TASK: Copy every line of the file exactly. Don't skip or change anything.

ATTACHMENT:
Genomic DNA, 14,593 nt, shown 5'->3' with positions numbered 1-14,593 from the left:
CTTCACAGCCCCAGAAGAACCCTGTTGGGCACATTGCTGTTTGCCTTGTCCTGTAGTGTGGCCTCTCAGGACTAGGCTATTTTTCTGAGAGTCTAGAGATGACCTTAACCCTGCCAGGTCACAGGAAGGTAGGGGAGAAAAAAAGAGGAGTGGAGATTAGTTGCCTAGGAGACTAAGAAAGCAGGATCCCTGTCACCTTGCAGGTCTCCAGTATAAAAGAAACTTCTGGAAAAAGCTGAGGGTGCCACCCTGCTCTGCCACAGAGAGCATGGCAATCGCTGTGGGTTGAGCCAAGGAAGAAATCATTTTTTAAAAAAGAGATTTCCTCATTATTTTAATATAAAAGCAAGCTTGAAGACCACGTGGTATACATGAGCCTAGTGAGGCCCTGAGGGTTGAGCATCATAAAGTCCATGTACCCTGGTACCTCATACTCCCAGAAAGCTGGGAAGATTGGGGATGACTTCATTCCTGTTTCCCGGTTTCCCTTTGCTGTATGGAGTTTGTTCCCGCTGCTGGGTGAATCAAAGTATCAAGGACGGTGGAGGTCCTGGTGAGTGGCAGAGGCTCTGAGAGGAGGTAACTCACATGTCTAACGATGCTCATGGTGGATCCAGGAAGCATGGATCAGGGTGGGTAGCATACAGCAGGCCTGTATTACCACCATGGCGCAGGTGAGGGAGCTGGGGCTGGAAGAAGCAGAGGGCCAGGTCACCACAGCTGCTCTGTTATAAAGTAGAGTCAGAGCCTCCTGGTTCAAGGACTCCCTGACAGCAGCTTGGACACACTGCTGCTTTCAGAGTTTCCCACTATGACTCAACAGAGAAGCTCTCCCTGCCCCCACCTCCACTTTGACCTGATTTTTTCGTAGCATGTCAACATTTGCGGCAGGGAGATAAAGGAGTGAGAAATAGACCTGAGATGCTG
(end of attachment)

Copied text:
Genomic DNA, 14,593 nt, shown 5'->3' with positions numbered 1-14,593 from the left:
CTTCACAGCCCCAGAAGAACCCTGTTGGGCACATTGCTGTTTGCCTTGTCCTGTAGTGTGGCCTCTCAGGACTAGGCTATTTTTCTGAGAGTCTAGAGATGACCTTAACCCTGCCAGGTCACAGGAAGGTAGGGGAGAAAAAAAGAGGAGTGGAGATTAGTTGCCTAGGAGACTAAGAAAGCAGGATCCCTGTCACCTTGCAGGTCTCCAGTATAAAAGAAACTTCTGGAAAAAGCTGAGGGTGCCACCCTGCTCTGCCACAGAGAGCATGGCAATCGCTGTGGGTTGAGCCAAGGAAGAAATCATTTTTTAAAAAAGAGATTTCCTCATTATTTTAATATAAAAGCAAGCTTGAAGACCACGTGGTATACATGAGCCTAGTGAGGCCCTGAGGGTTGAGCATCATAAAGTCCATGTACCCTGGTACCTCATACTCCCAGAAAGCTGGGAAGATTGGGGATGACTTCATTCCTGTTTCCCGGTTTCCCTTTGCTGTATGGAGTTTGTTCCCGCTGCTGGGTGAATCAAAGTATCAAGGACGGTGGAGGTCCTGGTGAGTGGCAGAGGCTCTGAGAGGAGGTAACTCACATGTCTAACGATGCTCATGGTGGATCCAGGAAGCATGGATCAGGGTGGGTAGCATACAGCAGGCCTGTATTACCACCATGGCGCAGGTGAGGGAGCTGGGGCTGGAAGAAGCAGAGGGCCAGGTCACCACAGCTGCTCTGTTATAAAGTAGAGTCAGAGCCTCCTGGTTCAAGGACTCCCTGACAGCAGCTTGGACACACTGCTGCTTTCAGAGTTTCCCACTATGACTCAACAGAGAAGCTCTCCCTGCCCCCACCTCCACTTTGACCTGATTTTTTCGTAGCATGTCAACATTTGCGGCAGGGAGATAAAGGAGTGAGAAATAGACCTGAGATGCTG